Giuseppe Verdi


A weekly Quixotic pursuit for appreciators of opera who don't expect too much, would-be appreciators of opera who don't know what to expect, and those somewhere in-between,
such as your host.

Thrown together in haste every
Saturdee morning by
Rip Rense

Giacomo Puccini

Saturdee Opry Links # 108: For the Hell of It Edition

Saturdee Opry Links is/are now posted for you to joyfully ignore. It's the "just for the hell of it" edition, featuring a few "serious" opera clips, but mostly lighter, more whimsical fare---some Spanish songs, Tosti tunes, a little Lehar. Nice, pleasing stuff, a slight answer to the overwhelming horror of the day. And yes---a contest! You'll have to read through all ten selections (plus overture and encore!) to find out how to win.

                                       Emilio di Gogorza                                                                       Rubén Domínguez     

Saturdee Opry Links Overture!
La Belle Helene, by Offenbach (you'll recognize it!)

Just for the hell of it. . .We'll start off with a great old Spanish song by Anton Michelena, "A la Luz de la Luna," in a great old duet between Enrico Caruso and Emilio de Gorgoza.
A la luz de la luna
A la luz de la luna yo te miré, yo te miré
Y al mirarte mi vida me enamoré, me enamoré.
¡Ay, corazón! ¡ay corazón!
Dime si estás enfermo,
Si estás enfermo de tanto amar.
¡Ay corazón! ¡ay corazón!
Dime si estás enfermo,
Si estás enfermo de tanto amar.
¡Ay corazón! ¡ay corazón!
Ya no curarás nunca,
Ya no curarás nunca,
Ya no curarás nunca,
Corazón mío, de tanto amar,
De tanto amar, de tanto amar...
To the light of the Moon
In the moonlight I looked at you, I looked at you
And when I looked at you, my life I fell in love, I fell in love.
Oh my heart! Oh heart!
Tell me if you are sick
If you are sick of so much loving.
Oh heart! Oh heart!
Tell me if you are sick
If you are sick of so much loving.
Oh dear! Oh heart!
You will never heal anymore
You will never heal anymore
You will never heal anymore
My heart, from so much loving,
From so much loving, from so much loving

                          Caruso (standing) and di Gogorza. 

Emilio de Gorgoza, who sang the duet with Caruso in our first post today, had an odd story. Because he was so myopic, he decided to forego a career on the operatic stage, and instead stick to recitals---and recordings. Born in Brooklyn, New York, his family saw to it that he grew up, and received vocal training, in Spain. And somewhere along the way---due either to myopia, or, according other sources, a terriblee limp---he decided to focuse his entire career on the burgeoning record industry. De Gorgoza subsequently became one of the most prolific recording artists for the Victor Talking Machine Company, early in the 20th century---recording so many discs that Victor had to put out some of his recordings under pseudonyms such as "Carlos Francisco" and "Herbert Goddard." Here is this wonderful near-sighted singer with a dandy rendition of the beloved standard, "La Paloma"---  composed way back in the 1850's by one Sebastián Iradier---complete with a spiffy flourish at the end!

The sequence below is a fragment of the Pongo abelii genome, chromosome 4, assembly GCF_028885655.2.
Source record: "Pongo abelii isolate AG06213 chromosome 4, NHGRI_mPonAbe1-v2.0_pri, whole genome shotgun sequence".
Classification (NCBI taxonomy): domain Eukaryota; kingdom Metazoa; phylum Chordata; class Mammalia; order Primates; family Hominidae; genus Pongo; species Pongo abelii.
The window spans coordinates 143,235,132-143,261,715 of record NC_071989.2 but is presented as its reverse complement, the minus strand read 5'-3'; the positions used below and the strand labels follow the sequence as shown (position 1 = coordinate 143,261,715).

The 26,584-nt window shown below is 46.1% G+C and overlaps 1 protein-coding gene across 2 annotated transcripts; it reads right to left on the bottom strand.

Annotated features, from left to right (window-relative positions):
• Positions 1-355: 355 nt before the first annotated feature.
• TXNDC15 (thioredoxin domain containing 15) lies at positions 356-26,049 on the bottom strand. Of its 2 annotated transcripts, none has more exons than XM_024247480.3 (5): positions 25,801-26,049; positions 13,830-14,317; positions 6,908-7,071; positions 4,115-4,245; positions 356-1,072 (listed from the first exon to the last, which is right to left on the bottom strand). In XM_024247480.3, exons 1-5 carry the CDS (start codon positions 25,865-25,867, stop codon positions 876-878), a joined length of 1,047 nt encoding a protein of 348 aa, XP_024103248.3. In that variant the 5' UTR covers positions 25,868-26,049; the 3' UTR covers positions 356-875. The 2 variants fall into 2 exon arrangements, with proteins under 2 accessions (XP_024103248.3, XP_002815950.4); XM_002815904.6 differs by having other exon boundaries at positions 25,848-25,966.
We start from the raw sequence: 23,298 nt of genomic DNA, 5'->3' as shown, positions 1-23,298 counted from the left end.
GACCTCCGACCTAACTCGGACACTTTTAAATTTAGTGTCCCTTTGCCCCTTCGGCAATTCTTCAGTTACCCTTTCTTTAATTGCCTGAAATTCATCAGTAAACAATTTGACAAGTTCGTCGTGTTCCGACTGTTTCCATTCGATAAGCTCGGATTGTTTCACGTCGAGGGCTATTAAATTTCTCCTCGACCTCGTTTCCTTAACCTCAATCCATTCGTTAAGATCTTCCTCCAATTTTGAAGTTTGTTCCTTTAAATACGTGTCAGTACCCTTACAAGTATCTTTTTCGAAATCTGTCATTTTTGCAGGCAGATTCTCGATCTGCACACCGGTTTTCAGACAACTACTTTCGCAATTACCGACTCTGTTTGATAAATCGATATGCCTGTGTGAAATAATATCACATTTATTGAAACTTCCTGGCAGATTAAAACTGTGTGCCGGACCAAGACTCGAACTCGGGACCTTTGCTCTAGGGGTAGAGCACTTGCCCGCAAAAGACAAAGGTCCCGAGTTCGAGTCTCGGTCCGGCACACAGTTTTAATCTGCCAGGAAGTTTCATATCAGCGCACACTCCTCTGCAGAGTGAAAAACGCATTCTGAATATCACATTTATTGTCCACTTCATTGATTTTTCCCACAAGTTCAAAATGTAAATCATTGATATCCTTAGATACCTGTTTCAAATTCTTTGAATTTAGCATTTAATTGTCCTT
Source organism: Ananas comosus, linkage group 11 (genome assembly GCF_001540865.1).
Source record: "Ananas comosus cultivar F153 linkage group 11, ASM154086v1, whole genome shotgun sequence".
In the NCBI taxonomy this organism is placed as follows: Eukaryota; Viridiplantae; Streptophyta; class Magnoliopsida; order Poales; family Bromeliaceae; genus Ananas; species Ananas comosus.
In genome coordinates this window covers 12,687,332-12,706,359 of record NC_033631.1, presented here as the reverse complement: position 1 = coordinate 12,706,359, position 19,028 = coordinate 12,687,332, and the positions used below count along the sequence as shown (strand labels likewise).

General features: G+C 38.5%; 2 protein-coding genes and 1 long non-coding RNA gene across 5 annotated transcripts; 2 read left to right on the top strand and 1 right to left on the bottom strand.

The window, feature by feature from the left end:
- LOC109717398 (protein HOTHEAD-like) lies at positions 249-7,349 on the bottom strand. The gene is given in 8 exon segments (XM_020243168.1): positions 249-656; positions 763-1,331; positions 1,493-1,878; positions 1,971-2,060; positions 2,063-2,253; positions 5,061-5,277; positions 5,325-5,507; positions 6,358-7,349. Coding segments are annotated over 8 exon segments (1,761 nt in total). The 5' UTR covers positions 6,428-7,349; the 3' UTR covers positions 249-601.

About the song:

Our just-for-the-hell-of-it edition of SOL continues. . .from Spanish songs to a Venezuelan singer. Introducing the largely forgotten tenor, Rubén Domínguez. Not too much is available about this great singer on-line, but the fragments are tantalizing.  Seems Dominguez was pressured by a Venezuelan political party to study with party protégé, Carmen Teresa Hurtado, and instead just fled the country. How's that for principle? How's that for panache? He wound up in Milan, studying with the Spanish voice teacher, Mercedes Llopart, who was also the teacher of the legendary Spanish tenor, Alfredo Kraus. Not much is available about Dominguez's singing career, but his operatic debut came in Puccini's "Tosca" in 1967. Here he is, also in "Tosca"---twenty years later, but still in fine form. One wonders if this man, who refused to bow to government pressure in his native country, identified strongly with his "Tosca" character, Cavaradossi, a revolutionary.
Synopsis, Mario Cavaradossi, Tosca's lover, a young painter and a political liberal, is painting a Madonna inside of a great church--- and he has based the painting on a woman who prays often at the church. He sings of the differences between his picture of a fair Madonna and the darker beauty of his love, Tosca.

                  Ruben Dominguez